Securities and Exchange Commission Chairman William H. Donaldson said yesterday that he wants to move ahead this year with a plan that would allow dissatisfied shareholders to propose board candidates under limited conditions.

But Donaldson quickly added that a majority of the five-member commission has yet to agree on the terms of the plan, which may prove difficult in a politically charged election year.

"I personally want to get this done in one way or another," Donaldson told a group of Washington Post editors and reporters. Donaldson said that although he is striving to build a consensus on the issue, he was prepared to move forward without a unanimous vote.

Shareholders have long complained that they have few ways to hold corporate directors accountable. At present, they can either sell their stock or withhold their votes from a candidate -- but they cannot cast a "no" vote.

The SEC has repeatedly explored ways to change the nomination process. The last time amendments were seriously considered, in the 1970s, the agency backed down in the face of intense pressure from the business community.

Executives at the Business Roundtable already have vowed to sue if the SEC moves ahead with changes, and several chief executives have lobbied commissioners to oppose the plan. On the other side are labor-backed pension groups, other shareholder-rights activists and Democratic Commissioner Harvey J. Goldschmid, who is urging the panel to adopt a "strong and effective access rule."

Yesterday Donaldson signaled that he is wary of the impact the failure to act might have on his legacy, citing a 1999 rule proposal that would have exempted brokers from having to register with the agency when they give customers certain kinds of investment advice. The SEC never voted on the plan -- which was opposed by financial planners -- and left the industry dangling for years.

"My own view is, striving to have a unanimous vote on something almost spells going down to the lowest common denominator or not getting anything," Donaldson said.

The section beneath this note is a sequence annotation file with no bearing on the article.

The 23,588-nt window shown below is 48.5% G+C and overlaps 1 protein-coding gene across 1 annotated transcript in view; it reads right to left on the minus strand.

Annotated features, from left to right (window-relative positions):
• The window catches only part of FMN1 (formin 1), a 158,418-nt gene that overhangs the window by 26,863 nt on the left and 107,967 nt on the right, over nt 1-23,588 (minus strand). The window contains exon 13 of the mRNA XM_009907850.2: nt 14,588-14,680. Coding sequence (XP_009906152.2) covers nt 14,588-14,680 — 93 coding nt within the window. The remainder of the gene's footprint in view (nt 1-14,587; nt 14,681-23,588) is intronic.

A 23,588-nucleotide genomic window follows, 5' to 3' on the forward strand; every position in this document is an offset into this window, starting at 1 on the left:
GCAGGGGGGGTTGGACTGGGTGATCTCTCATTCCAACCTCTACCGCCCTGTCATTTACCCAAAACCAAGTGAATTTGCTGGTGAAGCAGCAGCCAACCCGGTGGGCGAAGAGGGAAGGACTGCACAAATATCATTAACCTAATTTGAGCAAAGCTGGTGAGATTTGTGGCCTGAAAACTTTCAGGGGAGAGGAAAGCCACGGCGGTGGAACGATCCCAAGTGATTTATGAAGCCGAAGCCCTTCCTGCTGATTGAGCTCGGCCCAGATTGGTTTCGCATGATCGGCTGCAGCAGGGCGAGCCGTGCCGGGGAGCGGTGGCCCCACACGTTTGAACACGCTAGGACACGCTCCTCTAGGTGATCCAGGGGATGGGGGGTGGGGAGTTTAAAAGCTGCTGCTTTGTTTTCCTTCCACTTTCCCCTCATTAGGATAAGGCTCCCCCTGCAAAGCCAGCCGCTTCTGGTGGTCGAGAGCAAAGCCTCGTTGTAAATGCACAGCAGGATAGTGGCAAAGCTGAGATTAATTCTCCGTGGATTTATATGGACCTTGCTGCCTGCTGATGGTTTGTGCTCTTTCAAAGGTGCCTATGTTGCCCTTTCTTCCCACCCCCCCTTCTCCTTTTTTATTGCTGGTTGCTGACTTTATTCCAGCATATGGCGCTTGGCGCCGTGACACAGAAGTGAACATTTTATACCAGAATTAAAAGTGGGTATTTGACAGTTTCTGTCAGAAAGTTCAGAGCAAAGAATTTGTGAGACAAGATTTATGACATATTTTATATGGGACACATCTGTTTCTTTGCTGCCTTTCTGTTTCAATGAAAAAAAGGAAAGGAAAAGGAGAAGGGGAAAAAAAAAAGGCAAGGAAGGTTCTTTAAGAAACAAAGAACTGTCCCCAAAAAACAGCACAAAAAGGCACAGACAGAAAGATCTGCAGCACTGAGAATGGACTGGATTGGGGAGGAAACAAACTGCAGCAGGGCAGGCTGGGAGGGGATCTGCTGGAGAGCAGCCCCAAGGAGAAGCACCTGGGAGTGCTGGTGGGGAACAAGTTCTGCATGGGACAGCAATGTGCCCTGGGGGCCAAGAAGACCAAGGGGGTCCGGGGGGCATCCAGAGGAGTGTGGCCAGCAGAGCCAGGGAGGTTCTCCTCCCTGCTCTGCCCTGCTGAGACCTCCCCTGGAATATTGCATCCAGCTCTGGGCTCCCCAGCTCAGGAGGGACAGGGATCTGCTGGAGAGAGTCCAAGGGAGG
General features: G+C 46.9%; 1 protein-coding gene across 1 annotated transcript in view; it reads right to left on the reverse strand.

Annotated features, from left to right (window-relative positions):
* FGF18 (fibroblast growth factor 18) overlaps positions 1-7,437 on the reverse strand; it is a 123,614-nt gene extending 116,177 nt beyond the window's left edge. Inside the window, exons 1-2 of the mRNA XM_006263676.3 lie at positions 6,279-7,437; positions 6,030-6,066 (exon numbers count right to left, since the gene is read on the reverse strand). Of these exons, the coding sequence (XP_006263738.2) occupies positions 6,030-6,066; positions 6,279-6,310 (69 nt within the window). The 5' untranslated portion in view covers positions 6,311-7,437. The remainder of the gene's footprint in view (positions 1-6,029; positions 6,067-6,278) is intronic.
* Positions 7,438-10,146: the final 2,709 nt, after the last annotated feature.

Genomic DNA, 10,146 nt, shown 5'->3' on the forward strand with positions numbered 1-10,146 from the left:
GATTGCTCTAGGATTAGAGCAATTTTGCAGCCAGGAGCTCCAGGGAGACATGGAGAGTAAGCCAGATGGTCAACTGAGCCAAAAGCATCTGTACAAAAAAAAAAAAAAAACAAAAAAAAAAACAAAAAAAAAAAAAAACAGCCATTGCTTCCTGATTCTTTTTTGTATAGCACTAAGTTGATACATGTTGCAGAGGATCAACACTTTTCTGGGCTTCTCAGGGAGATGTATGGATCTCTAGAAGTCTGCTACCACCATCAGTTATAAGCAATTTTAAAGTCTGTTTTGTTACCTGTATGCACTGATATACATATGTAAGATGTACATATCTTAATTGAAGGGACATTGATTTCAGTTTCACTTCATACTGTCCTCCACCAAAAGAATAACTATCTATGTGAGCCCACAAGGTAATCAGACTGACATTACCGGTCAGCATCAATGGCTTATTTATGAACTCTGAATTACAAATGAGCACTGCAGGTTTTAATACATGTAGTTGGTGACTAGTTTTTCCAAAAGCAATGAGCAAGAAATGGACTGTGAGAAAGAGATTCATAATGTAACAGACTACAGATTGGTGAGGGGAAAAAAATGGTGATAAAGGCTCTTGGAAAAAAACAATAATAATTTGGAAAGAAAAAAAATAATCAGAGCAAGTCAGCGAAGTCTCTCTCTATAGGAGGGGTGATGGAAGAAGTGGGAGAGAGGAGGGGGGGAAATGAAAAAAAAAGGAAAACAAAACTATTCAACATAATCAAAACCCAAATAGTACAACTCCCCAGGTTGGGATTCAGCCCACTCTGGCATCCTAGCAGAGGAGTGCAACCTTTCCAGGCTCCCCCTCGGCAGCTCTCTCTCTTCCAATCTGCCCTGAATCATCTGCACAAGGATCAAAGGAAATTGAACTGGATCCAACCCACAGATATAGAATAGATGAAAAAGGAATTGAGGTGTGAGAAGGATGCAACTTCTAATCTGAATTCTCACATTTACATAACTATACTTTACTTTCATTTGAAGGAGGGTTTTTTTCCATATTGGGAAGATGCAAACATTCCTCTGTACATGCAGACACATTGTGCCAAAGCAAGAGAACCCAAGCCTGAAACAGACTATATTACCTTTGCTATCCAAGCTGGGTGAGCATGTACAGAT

Donaldson said he supports the broad outlines of a shareholder nomination plan that would be triggered when more than 50 percent of investors withhold their votes from a board candidate. Some agency insiders have suggested that management could be required to propose a new candidate, with input from dissatisfied investors, the following year. Donaldson did not speak in detail yesterday about the outlines of a possible compromise.

Separately, the SEC is considering updates to its rules on how much information companies must disclose about executive pay deals, Donaldson said.

Donaldson said the agency could require that more information be presented to investors about complex items such as long-term compensation packages.

"As far as salaries and compensation are concerned, there remains obfuscation about who's being paid what," he said. "We have to think through what new rules we want to make things more clear than they are now."

Donaldson cited his experience as a corporate director and said he would employ the "bully pulpit" of his office to urge board members to set aside recommendations from high-priced compensation consultants for higher executive compensation and instead focus on new, more practical ways to measure executive performance.

He firmly rejected the idea that the SEC would meddle with individual companies' pay decisions. The agency has been wary of interfering with the market on such issues in the past, most recently refusing to force mutual fund companies to reduce fees in a flurry of settlement deals over improper and abusive trading practices.

Instead, the SEC in June passed a rule that requires fund company boards to disclose the factors they consider when approving fee agreements.